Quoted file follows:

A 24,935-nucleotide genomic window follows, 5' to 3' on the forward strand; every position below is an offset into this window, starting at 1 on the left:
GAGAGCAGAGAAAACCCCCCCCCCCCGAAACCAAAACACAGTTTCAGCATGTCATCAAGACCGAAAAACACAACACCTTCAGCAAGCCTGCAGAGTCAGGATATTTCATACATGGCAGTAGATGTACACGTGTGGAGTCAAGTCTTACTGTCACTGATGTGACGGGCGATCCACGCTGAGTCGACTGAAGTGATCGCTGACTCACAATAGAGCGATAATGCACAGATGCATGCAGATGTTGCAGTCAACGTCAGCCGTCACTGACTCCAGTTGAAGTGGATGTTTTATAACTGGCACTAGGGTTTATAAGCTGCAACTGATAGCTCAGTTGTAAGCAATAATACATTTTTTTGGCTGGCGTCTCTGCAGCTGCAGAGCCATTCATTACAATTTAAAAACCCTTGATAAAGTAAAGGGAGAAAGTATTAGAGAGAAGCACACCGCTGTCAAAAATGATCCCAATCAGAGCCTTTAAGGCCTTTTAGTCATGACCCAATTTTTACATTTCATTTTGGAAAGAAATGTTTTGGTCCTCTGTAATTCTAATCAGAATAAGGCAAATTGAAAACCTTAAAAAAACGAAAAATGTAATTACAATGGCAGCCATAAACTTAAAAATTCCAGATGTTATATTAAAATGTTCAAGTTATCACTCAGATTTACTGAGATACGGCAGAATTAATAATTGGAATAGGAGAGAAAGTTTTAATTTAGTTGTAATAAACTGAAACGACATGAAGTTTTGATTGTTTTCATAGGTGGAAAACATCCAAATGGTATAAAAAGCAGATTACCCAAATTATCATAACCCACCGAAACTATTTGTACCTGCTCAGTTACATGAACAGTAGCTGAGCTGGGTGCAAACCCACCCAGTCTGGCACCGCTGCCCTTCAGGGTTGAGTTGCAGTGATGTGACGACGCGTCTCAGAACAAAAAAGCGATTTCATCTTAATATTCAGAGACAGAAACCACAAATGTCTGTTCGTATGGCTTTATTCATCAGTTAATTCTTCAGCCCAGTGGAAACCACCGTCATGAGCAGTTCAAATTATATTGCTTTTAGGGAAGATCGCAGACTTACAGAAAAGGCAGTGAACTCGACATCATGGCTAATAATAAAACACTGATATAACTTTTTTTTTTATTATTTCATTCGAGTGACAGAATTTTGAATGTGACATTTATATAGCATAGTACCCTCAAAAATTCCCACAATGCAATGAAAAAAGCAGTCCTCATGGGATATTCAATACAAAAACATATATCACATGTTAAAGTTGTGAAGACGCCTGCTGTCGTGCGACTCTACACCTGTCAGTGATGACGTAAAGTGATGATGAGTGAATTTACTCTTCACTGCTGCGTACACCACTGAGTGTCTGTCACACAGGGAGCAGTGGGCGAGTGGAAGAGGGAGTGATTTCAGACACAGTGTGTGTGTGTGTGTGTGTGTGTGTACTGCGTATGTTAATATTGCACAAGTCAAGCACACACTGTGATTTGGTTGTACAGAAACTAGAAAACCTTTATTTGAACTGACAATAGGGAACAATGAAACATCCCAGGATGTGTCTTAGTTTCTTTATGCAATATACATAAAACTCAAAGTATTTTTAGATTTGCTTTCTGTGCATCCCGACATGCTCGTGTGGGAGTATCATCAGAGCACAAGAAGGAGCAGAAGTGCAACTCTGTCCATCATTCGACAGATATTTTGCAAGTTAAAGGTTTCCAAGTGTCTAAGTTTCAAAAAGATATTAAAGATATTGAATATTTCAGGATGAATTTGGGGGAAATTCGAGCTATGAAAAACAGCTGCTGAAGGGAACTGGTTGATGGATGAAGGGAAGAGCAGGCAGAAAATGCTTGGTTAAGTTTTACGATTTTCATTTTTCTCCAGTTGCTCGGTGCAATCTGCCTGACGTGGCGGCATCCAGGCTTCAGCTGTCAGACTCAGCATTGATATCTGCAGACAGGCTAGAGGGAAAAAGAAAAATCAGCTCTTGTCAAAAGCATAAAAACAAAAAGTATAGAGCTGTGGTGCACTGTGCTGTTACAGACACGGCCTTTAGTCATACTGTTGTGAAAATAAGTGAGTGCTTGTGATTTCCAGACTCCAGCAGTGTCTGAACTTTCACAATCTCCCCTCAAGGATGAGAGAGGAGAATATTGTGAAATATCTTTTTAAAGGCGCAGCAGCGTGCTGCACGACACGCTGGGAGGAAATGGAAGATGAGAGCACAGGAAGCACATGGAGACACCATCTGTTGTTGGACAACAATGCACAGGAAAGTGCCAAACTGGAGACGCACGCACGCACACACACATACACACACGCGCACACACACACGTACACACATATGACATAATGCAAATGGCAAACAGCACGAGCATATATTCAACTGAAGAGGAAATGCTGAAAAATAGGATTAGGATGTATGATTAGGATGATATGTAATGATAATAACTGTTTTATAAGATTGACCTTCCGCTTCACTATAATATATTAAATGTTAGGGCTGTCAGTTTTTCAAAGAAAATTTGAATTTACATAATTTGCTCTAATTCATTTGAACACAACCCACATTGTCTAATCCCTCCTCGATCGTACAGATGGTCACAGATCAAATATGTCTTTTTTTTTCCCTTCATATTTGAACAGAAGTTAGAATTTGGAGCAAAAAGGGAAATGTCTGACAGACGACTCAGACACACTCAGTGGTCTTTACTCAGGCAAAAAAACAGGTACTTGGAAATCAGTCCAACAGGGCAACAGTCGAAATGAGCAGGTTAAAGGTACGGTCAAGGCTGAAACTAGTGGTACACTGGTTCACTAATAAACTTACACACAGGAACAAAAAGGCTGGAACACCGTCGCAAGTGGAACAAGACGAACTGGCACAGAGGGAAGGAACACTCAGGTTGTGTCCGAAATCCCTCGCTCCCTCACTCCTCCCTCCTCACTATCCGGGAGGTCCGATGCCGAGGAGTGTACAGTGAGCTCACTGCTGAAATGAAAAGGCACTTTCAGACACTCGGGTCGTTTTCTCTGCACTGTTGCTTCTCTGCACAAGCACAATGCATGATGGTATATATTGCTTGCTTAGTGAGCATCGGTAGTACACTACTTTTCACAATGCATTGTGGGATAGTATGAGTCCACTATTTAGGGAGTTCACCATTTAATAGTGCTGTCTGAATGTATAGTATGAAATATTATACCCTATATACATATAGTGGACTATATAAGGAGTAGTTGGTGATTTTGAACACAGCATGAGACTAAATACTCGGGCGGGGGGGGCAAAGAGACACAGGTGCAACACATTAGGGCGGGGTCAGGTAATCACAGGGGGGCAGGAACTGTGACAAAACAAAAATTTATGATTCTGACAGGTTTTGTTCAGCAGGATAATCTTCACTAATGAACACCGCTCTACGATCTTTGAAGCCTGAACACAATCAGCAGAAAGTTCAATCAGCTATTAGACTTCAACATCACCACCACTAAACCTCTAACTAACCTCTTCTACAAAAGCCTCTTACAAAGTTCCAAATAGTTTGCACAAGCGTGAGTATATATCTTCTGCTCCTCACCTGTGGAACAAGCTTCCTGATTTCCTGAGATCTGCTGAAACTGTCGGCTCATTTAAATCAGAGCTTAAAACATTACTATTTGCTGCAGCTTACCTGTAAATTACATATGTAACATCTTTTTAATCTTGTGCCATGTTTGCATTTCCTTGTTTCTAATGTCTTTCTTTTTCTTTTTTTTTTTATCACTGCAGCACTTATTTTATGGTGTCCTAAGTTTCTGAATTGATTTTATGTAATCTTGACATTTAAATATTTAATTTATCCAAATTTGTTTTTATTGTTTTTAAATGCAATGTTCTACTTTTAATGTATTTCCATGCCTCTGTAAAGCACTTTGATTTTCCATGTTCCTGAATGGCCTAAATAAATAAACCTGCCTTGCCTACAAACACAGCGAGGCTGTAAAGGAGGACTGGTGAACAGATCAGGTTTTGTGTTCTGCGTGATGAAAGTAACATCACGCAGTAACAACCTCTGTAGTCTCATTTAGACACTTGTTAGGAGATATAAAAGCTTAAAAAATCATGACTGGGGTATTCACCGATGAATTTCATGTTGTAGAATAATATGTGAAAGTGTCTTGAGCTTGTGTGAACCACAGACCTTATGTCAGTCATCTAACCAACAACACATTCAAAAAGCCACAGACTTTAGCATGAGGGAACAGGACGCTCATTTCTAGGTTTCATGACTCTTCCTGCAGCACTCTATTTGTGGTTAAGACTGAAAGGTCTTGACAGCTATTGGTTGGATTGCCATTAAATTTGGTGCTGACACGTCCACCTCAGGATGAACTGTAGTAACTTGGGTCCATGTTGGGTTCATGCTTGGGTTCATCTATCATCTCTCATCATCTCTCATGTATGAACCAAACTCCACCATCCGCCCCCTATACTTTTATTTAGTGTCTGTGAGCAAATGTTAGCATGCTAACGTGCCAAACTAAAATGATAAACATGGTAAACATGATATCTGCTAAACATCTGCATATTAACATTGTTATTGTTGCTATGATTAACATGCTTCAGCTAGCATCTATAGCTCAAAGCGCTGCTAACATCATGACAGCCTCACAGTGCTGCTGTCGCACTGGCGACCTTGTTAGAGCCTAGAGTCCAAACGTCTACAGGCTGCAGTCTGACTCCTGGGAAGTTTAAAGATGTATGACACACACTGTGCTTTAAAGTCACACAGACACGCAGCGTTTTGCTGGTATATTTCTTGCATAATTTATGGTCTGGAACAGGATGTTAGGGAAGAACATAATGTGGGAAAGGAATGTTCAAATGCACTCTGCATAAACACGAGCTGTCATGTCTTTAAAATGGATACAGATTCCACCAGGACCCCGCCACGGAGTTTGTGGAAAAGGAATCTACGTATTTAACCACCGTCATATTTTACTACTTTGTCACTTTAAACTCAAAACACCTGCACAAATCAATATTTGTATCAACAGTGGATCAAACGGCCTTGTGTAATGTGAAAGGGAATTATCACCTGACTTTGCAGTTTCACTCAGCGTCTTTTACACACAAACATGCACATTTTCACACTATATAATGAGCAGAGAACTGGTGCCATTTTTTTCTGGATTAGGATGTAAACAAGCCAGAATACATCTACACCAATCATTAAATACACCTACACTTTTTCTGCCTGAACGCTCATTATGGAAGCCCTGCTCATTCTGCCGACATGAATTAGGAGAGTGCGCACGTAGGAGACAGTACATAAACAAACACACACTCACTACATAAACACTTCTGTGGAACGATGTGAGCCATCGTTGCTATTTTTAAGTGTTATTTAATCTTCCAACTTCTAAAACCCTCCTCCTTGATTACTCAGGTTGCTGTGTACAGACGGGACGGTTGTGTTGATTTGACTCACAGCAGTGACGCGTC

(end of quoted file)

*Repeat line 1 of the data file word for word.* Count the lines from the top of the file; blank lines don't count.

A 24,935-nucleotide genomic window follows, 5' to 3' on the forward strand; every position below is an offset into this window, starting at 1 on the left: